Pascal spent 7 weeks volunteering with JDPC, a micro-credit organization in Nigeria on an AIESEC exchange, the following is a couple days worth of observations and experiences living in Nigeria.
I have been swinging back and forth in my opinion of this place and my travels so far, ranging from “this is the greatest thing I have ever done“ to “what kind of half-thought-out, silly situation did I get myself into this time.” Is it one of the most uncomfortable and difficult things I have ever done? Yes. Is it one of the most rewarding? Definitely. Has it been worth it? I think so. Time will tell.
I took a 14-hour long bus ride to Calabar for the AIESEC Global Village event, which was scheduled to last 2 days. The trip there was long and surprisingly comfortable compared to what was waiting for me on the trip back. I was given the nicest (and deadliest) seat on the minibus, right next to the driver. Sadly, this prevented me from getting any sleep, since the driver consistently avoided oncoming catastrophes by no more than 10 centimeters each time. Unlike the people in the back, I didn’t have a 16-person cushion in front of me to absorb the impact. I had a giant, carve-me-into-pieces-when-shattered windshield in front of me.
What struck me most about the Nigerian roads were the police; every 2 kilometers or so there was an improvised roadblock, with cops checking every few cars. The roadblocks were designed to funnel cars through a narrow passage on the road. The cops ranged in degree of susceptibility to bribery. For one officer, our bribe of 50 Naira (25 cents) apparently was not enough to convince him to let us pass. He unloaded all of us and checked our baggage one by one. Needless to say, I was scared shitless; his comrades were carrying oversized guns ranging from Uzis to AK-47s, flare pistols and grenade launchers and none of them seemed to care about anything but their own supplementary income.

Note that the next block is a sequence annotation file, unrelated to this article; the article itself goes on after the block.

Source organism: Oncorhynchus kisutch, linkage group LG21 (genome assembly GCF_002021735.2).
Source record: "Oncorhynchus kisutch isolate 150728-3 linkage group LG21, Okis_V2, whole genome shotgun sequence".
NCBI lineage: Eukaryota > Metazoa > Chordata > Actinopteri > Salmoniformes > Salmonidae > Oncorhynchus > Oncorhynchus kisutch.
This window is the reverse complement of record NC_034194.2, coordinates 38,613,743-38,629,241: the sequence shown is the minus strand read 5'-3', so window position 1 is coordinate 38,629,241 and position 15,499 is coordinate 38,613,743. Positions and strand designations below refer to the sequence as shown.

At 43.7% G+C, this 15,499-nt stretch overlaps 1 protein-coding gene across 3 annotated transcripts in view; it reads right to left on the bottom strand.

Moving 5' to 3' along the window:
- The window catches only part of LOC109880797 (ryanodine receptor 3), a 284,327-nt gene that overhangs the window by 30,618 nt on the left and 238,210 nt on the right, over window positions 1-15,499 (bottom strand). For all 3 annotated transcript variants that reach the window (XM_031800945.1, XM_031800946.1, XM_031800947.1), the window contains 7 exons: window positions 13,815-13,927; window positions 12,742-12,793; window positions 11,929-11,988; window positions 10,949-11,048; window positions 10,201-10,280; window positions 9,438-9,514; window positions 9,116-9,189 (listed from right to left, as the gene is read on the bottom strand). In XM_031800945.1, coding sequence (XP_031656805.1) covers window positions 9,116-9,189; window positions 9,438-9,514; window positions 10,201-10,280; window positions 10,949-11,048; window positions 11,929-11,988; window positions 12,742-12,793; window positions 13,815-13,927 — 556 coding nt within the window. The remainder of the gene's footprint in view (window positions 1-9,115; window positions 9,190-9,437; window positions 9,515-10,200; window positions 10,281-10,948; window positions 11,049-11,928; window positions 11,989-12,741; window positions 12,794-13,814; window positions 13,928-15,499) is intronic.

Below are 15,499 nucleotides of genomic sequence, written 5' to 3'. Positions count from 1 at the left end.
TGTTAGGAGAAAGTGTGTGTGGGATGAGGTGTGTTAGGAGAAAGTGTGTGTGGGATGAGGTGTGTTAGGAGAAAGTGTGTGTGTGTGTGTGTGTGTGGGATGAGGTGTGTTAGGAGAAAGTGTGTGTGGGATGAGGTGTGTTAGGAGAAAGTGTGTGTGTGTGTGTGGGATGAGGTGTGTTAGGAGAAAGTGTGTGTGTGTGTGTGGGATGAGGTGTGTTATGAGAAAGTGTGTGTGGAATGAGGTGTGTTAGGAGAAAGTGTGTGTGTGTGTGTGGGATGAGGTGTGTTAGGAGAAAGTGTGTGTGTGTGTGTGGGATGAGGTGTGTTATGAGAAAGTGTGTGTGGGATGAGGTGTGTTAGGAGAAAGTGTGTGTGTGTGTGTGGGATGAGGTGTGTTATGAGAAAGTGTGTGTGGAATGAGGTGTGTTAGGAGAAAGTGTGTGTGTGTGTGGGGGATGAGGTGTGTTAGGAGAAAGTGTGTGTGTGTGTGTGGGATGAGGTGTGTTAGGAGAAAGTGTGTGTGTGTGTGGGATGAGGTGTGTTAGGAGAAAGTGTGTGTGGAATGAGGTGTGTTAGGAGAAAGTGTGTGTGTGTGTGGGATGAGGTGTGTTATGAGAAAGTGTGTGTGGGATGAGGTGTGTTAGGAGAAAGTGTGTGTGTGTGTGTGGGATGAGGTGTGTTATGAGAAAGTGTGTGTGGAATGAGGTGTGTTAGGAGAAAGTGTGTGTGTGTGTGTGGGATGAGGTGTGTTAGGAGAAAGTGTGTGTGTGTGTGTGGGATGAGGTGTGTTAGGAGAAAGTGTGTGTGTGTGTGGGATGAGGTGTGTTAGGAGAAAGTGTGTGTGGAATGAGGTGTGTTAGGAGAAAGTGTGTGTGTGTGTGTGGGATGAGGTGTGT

Thankfully, I carried all my cash in my pockets, and I was glad they at least seemed to pretend to need a reason to demand cash from us. This happened a few times during the trip; at one point, I stopped caring too much, until one asked me for my papers, which I was told to leave back in Ibadan because “I wouldn’t need them.” Fortunately, the officer let the issue go.
I find that making friends comes very easily to me here. For every unpleasant individual there are many others trying to help you wherever possible, as was the case with a particularly nasty officer; there were three people standing between us, telling the police officer there was absolutely no reason for him to demand I show my documents. People seem prepared to walk through fire just to help another person out, which is something rarely seen back home. I am genuinely impressed by their kindness and helpfulness—without which, I have no doubt that I would have had a whole lot more trouble than I have been in so far.